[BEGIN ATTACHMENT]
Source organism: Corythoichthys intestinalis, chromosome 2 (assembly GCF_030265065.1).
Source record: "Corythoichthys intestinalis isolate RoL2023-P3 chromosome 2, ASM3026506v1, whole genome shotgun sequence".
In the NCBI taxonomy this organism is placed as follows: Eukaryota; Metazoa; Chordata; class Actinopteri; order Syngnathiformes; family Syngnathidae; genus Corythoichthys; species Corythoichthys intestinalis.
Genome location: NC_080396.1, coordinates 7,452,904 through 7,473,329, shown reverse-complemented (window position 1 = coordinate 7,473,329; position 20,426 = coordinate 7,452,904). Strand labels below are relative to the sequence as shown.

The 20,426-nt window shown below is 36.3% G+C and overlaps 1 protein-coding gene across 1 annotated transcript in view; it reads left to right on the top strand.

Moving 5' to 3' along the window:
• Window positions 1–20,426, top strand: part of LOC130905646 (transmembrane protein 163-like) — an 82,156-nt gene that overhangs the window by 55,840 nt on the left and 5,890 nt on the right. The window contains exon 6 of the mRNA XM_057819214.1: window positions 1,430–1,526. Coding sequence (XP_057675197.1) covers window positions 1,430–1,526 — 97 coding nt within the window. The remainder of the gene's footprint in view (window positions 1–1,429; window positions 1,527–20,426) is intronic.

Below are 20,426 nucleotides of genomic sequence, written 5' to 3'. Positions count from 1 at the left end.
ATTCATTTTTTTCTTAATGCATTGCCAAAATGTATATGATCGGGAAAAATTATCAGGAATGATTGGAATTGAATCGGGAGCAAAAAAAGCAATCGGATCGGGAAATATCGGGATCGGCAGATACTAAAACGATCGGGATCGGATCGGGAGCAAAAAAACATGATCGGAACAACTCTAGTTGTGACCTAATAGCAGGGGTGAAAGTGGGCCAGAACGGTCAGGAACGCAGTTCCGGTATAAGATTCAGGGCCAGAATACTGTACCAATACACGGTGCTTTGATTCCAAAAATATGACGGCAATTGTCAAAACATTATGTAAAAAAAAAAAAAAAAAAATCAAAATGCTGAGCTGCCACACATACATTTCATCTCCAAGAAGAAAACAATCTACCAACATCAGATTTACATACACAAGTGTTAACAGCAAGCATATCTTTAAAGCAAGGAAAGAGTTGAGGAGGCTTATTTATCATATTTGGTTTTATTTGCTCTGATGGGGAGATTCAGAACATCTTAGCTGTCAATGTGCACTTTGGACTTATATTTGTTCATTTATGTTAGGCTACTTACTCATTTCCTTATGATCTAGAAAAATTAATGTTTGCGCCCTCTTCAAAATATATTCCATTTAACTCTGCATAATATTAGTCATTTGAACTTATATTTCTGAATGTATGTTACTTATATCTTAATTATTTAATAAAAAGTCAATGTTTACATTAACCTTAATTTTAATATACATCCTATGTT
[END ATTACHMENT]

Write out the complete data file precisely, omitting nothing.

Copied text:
Source organism: Corythoichthys intestinalis, chromosome 2 (assembly GCF_030265065.1).
Source record: "Corythoichthys intestinalis isolate RoL2023-P3 chromosome 2, ASM3026506v1, whole genome shotgun sequence".
In the NCBI taxonomy this organism is placed as follows: Eukaryota; Metazoa; Chordata; class Actinopteri; order Syngnathiformes; family Syngnathidae; genus Corythoichthys; species Corythoichthys intestinalis.
Genome location: NC_080396.1, coordinates 7,452,904 through 7,473,329, shown reverse-complemented (window position 1 = coordinate 7,473,329; position 20,426 = coordinate 7,452,904). Strand labels below are relative to the sequence as shown.

The 20,426-nt window shown below is 36.3% G+C and overlaps 1 protein-coding gene across 1 annotated transcript in view; it reads left to right on the top strand.

Moving 5' to 3' along the window:
• Window positions 1–20,426, top strand: part of LOC130905646 (transmembrane protein 163-like) — an 82,156-nt gene that overhangs the window by 55,840 nt on the left and 5,890 nt on the right. The window contains exon 6 of the mRNA XM_057819214.1: window positions 1,430–1,526. Coding sequence (XP_057675197.1) covers window positions 1,430–1,526 — 97 coding nt within the window. The remainder of the gene's footprint in view (window positions 1–1,429; window positions 1,527–20,426) is intronic.

Below are 20,426 nucleotides of genomic sequence, written 5' to 3'. Positions count from 1 at the left end.
ATTCATTTTTTTCTTAATGCATTGCCAAAATGTATATGATCGGGAAAAATTATCAGGAATGATTGGAATTGAATCGGGAGCAAAAAAAGCAATCGGATCGGGAAATATCGGGATCGGCAGATACTAAAACGATCGGGATCGGATCGGGAGCAAAAAAACATGATCGGAACAACTCTAGTTGTGACCTAATAGCAGGGGTGAAAGTGGGCCAGAACGGTCAGGAACGCAGTTCCGGTATAAGATTCAGGGCCAGAATACTGTACCAATACACGGTGCTTTGATTCCAAAAATATGACGGCAATTGTCAAAACATTATGTAAAAAAAAAAAAAAAAAAATCAAAATGCTGAGCTGCCACACATACATTTCATCTCCAAGAAGAAAACAATCTACCAACATCAGATTTACATACACAAGTGTTAACAGCAAGCATATCTTTAAAGCAAGGAAAGAGTTGAGGAGGCTTATTTATCATATTTGGTTTTATTTGCTCTGATGGGGAGATTCAGAACATCTTAGCTGTCAATGTGCACTTTGGACTTATATTTGTTCATTTATGTTAGGCTACTTACTCATTTCCTTATGATCTAGAAAAATTAATGTTTGCGCCCTCTTCAAAATATATTCCATTTAACTCTGCATAATATTAGTCATTTGAACTTATATTTCTGAATGTATGTTACTTATATCTTAATTATTTAATAAAAAGTCAATGTTTACATTAACCTTAATTTTAATATACATCCTATGTT